Thomas Pringle TD

Pringle: Properly funded public services needed for gender equality measures

Pringle: Properly funded public services needed for gender equality measures

Independent TD for Donegal, Thomas Pringle, said Government must stop the constant privatisation of public services, as he called for properly funded and accessible childcare.

Deputy Pringle addressed the Dáil on Wednesday evening during statements on the recommendations of the Citizens’ Assembly on Gender Equality. He called the recommendations, “a stark reminder of how far we have to go to ensure gender equality in this country.

“It’s clear from reading these recommendations that we will never have a gender equal society until big, institutional changes are made. That’s the simple fact,” he said.

Deputy Pringle said proper funding of public services would address most of the recommendations.

The deputy said: “This is, again, an argument of ideology. This government’s pro-market thinking of ‘the private market will provide’ is extremely flawed. It is not good enough to just expect that the private sector will fulfill the public’s needs. The government is elected to provide the public with the services that they require.

“They are not elected to allocate this responsibility elsewhere and for there then to be no accountability when things go wrong. We need to stop the constant privatisation of our services,” he said.

Deputy Pringle noted that the report’s recommendations include the need to establish “a publicly funded, accessible and regulated model of childcare”. He said the fact that Ireland is one of the world’s most expensive countries for childcare, “is nothing to be proud of”.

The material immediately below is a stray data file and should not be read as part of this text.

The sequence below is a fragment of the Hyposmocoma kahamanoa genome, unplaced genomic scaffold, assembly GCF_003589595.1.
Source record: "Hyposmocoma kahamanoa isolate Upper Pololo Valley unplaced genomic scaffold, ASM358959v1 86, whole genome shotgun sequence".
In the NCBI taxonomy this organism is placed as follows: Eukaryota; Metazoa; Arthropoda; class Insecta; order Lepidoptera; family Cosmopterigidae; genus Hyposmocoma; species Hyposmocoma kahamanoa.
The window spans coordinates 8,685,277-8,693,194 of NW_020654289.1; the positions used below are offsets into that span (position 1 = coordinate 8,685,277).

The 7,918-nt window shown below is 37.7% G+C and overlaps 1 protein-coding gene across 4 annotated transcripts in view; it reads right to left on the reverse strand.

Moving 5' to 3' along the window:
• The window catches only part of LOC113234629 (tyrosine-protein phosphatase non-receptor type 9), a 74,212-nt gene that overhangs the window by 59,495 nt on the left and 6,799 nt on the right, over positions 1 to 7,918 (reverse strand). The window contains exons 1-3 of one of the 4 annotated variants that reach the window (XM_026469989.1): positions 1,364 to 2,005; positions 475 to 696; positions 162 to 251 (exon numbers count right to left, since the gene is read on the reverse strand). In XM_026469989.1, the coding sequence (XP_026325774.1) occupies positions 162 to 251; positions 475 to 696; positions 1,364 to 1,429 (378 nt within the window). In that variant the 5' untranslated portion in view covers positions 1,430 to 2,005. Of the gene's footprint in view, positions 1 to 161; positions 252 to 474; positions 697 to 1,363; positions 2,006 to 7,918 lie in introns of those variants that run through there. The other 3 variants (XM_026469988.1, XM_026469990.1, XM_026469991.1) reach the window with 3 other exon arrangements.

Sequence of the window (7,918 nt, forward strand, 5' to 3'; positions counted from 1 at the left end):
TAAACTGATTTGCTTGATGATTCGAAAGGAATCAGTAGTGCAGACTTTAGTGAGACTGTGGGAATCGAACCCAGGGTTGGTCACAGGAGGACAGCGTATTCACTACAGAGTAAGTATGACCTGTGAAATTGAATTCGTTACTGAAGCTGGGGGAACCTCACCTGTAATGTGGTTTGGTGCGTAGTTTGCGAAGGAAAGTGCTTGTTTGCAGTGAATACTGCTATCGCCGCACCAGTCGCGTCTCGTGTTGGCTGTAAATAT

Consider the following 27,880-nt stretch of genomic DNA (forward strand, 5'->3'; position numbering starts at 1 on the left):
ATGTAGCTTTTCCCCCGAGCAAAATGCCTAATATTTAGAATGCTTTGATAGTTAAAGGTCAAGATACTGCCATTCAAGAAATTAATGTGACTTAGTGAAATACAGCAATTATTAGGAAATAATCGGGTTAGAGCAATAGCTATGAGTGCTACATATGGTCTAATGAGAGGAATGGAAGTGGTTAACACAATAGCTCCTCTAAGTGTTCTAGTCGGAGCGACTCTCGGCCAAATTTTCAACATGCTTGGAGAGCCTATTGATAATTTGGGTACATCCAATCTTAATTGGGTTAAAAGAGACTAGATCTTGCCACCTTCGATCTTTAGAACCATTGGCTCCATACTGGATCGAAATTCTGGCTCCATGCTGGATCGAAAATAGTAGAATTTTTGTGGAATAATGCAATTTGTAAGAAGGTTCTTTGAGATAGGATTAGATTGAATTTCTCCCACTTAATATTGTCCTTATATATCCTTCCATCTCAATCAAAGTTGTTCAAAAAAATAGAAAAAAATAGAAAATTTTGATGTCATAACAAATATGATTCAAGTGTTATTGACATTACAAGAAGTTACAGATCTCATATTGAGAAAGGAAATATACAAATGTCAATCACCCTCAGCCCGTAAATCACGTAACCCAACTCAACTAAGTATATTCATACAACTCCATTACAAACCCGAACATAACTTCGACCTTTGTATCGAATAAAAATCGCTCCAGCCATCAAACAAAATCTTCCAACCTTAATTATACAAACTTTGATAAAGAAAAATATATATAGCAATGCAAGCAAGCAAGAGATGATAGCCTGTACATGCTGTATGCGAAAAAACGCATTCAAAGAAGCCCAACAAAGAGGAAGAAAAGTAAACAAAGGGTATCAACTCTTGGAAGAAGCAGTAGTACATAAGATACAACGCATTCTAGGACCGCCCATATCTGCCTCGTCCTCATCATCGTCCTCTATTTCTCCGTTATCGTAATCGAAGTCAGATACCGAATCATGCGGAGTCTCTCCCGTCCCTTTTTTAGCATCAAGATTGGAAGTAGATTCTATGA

He said: “There is no way that we can empower women or create a gender equal society without addressing this fact.”

Deputy Pringle said he also supported the report’s call to extend gender quotas to local, Seanad and European elections, but said he believed they should also include quotas for women from ethnic minorities and women with disabilities.

He said: “I would love to see this parliament as a true reflection of our society and its make-up. Sadly, that is not the case at the moment, and we need to give all the support necessary to ensure this.

“We need to consider the reasons that women don’t get involved in politics and take real steps to change that,” he said, calling it “an absolute disgrace” that elected representatives do not get maternity leave. He commended Senator Eileen Flynn “for taking a stand for all women who are not given their maternity leave, and indeed the Minister for Justice as well, in taking time off for this”.

He said he supported the call for constitutional changes, for stronger enforcement of laws and policies, for the appointment of a Victims/Survivors Commissioner and for the development of guidelines and specialist training for judges and lawyers regarding the treatment of victims and survivors. He said language in the Constitution should not be gender-specific and should oblige the State to take measures to support care in the home.

“Again, this can only be achieved by proper funding of public services,” he said, repeating the report’s call for better public services and improved social protection.

Deputy Pringle concluded: “Privatisation takes away the opportunity for proper government accountability for public spending and it’s clear that gender equality cannot be achieved without addressing this fact first.”

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